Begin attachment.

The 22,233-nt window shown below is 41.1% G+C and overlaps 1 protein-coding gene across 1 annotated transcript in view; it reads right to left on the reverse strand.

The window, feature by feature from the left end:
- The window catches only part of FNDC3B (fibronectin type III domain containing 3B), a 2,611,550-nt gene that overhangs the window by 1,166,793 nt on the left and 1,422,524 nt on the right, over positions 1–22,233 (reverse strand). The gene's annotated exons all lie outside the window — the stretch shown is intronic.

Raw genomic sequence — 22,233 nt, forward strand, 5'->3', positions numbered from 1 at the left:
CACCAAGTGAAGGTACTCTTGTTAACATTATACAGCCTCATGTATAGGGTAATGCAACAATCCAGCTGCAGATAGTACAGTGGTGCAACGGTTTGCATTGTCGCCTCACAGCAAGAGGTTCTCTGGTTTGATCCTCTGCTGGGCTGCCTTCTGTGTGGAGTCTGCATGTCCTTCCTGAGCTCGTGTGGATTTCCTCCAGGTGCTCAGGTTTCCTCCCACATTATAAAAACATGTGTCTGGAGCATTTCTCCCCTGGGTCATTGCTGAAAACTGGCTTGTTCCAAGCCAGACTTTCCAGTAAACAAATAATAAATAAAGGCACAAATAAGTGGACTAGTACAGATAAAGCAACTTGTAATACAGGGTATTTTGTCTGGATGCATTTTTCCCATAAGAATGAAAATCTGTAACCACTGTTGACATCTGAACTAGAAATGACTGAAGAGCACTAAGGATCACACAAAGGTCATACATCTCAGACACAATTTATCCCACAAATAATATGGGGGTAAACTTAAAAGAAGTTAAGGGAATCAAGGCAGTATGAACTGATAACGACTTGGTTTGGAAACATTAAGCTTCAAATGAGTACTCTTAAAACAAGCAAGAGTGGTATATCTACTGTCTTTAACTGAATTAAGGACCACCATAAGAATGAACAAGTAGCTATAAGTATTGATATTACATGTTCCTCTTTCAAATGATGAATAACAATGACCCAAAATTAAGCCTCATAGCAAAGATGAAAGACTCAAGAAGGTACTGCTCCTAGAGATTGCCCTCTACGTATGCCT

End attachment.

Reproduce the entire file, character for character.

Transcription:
The 22,233-nt window shown below is 41.1% G+C and overlaps 1 protein-coding gene across 1 annotated transcript in view; it reads right to left on the reverse strand.

The window, feature by feature from the left end:
- The window catches only part of FNDC3B (fibronectin type III domain containing 3B), a 2,611,550-nt gene that overhangs the window by 1,166,793 nt on the left and 1,422,524 nt on the right, over positions 1–22,233 (reverse strand). The gene's annotated exons all lie outside the window — the stretch shown is intronic.

Raw genomic sequence — 22,233 nt, forward strand, 5'->3', positions numbered from 1 at the left:
CACCAAGTGAAGGTACTCTTGTTAACATTATACAGCCTCATGTATAGGGTAATGCAACAATCCAGCTGCAGATAGTACAGTGGTGCAACGGTTTGCATTGTCGCCTCACAGCAAGAGGTTCTCTGGTTTGATCCTCTGCTGGGCTGCCTTCTGTGTGGAGTCTGCATGTCCTTCCTGAGCTCGTGTGGATTTCCTCCAGGTGCTCAGGTTTCCTCCCACATTATAAAAACATGTGTCTGGAGCATTTCTCCCCTGGGTCATTGCTGAAAACTGGCTTGTTCCAAGCCAGACTTTCCAGTAAACAAATAATAAATAAAGGCACAAATAAGTGGACTAGTACAGATAAAGCAACTTGTAATACAGGGTATTTTGTCTGGATGCATTTTTCCCATAAGAATGAAAATCTGTAACCACTGTTGACATCTGAACTAGAAATGACTGAAGAGCACTAAGGATCACACAAAGGTCATACATCTCAGACACAATTTATCCCACAAATAATATGGGGGTAAACTTAAAAGAAGTTAAGGGAATCAAGGCAGTATGAACTGATAACGACTTGGTTTGGAAACATTAAGCTTCAAATGAGTACTCTTAAAACAAGCAAGAGTGGTATATCTACTGTCTTTAACTGAATTAAGGACCACCATAAGAATGAACAAGTAGCTATAAGTATTGATATTACATGTTCCTCTTTCAAATGATGAATAACAATGACCCAAAATTAAGCCTCATAGCAAAGATGAAAGACTCAAGAAGGTACTGCTCCTAGAGATTGCCCTCTACGTATGCCT